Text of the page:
[Update: Format specifiers are not the same thing as format strings; a format specifier is a piece of a custom format string, where a format string is 'stock' and doesn't provide customization. My problem is with specifiers not formats]
I've been trying to perform roundtrip DateTime conversions with a format string that uses 'zzz' format specifier, which I know is bound to local time. So, if I attempt to round trip with a UTC date time it throws a DateTimeInvalidLocalFormat exception, which it should, with this text:
A UTC DateTime is being converted to text in a format that is only correct for local times. This can happen when calling DateTime.ToString using the 'z' format specifier, which will include a local time zone offset in the output. In that case, either use the 'Z' format specifier, which designates a UTC time, or use the 'o' format string, which is the recommended way to persist a DateTime in text. This can also occur when passing a DateTime to be serialized by XmlConvert or DataSet. If using XmlConvert.ToString, pass in XmlDateTimeSerializationMode.RoundtripKind to serialize correctly. If using DataSet, set the DateTimeMode on the DataColumn object to DataSetDateTime.Utc.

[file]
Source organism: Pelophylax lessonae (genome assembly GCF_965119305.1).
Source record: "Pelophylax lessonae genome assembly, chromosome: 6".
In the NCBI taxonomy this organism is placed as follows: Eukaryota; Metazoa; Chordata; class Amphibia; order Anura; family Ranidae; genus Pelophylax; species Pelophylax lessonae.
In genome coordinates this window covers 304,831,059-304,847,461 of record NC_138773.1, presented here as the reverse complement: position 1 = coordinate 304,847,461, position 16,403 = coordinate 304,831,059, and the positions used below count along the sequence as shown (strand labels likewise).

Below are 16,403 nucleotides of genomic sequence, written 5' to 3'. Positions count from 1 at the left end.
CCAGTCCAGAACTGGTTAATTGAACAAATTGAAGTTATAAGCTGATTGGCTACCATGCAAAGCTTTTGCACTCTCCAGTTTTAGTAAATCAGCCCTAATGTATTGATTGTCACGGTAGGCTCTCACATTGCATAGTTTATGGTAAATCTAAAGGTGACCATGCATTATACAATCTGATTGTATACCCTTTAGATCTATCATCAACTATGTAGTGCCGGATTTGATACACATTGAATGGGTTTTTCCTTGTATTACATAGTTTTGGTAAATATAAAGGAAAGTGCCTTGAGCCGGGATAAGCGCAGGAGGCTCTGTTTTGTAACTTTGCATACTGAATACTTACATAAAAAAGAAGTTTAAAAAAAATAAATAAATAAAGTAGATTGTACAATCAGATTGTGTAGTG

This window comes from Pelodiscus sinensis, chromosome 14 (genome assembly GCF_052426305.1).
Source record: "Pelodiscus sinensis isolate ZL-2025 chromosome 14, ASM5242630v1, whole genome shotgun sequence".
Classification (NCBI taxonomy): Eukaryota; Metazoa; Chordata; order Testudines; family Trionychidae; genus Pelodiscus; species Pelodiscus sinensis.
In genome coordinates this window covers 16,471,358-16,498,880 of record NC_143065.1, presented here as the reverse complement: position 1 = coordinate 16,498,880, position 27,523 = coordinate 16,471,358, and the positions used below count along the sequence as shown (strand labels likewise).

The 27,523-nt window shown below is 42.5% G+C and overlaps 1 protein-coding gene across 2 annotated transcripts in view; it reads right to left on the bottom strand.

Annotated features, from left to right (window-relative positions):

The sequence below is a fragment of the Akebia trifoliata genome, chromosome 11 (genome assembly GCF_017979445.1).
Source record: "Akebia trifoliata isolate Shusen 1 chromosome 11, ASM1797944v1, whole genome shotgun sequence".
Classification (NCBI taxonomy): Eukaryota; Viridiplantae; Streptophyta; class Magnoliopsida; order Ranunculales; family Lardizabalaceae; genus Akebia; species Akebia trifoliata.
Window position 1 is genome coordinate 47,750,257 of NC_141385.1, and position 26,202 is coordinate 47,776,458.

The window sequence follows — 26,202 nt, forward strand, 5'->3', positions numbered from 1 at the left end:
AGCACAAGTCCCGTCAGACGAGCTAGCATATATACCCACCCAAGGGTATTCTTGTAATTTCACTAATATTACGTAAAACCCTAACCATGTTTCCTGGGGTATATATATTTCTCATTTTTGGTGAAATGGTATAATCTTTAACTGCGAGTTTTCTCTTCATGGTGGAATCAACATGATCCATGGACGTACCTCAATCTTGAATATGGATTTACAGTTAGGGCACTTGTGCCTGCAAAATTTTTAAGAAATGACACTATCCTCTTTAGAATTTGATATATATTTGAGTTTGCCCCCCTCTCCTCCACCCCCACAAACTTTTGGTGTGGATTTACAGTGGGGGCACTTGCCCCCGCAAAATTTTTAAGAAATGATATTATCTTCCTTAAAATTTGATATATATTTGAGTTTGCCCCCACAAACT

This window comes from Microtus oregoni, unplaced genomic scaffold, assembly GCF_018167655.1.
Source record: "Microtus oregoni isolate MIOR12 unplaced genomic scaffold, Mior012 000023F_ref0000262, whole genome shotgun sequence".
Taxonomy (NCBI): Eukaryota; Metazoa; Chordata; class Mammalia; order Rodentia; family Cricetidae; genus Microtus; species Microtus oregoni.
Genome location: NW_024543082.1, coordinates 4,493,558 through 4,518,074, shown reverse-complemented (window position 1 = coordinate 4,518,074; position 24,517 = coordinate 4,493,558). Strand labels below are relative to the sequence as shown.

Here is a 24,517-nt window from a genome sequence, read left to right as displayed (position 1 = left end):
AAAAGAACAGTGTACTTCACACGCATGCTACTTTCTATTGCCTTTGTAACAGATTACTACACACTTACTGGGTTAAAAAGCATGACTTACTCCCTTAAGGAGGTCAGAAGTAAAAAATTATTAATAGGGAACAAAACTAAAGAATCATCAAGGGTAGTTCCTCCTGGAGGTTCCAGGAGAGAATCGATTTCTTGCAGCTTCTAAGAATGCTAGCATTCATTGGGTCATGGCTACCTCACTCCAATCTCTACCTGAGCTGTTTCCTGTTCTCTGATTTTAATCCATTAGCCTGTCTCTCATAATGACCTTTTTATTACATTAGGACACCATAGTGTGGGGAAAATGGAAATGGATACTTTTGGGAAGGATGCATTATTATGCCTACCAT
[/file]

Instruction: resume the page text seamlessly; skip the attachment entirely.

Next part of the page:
Based on this suggestion, all I need to do to get my code to work is to replace 'zzz' with 'ZZZ' so I can stand in a UTC format. The problem is, 'Z' isn't found anywhere in the documentation and any 'Z' format combination I try, i.e. 'Z', 'ZZ', 'ZZZ', always just converts the DateTime instance with those Z's treated like literals.
Did someone forget to implement 'Z' without telling the exception message author, or am I missing how to swap out a valid local time offset with "+0000" without hacking?
// This is the format with 'zzzzz' representing local time offset const string format = "ddd MMM dd HH:mm:ss zzzzz yyyy"; // create a UTC time const string expected = "Fri Dec 19 17:24:18 +0000 2008"; var time = new DateTime(2008, 12, 19, 17, 24, 18, 0, DateTimeKind.Utc); // If you're using a debugger this will rightfully throw an exception // with .NET 3.5 SP1 because 'z' is for local time only; however, the exception // asks me to use the 'Z' specifier for UTC times, but it doesn't exist, so it // just spits out 'Z' as a literal. var actual = time.ToString(format, CultureInfo.InvariantCulture); Assert.AreEqual(expected, actual);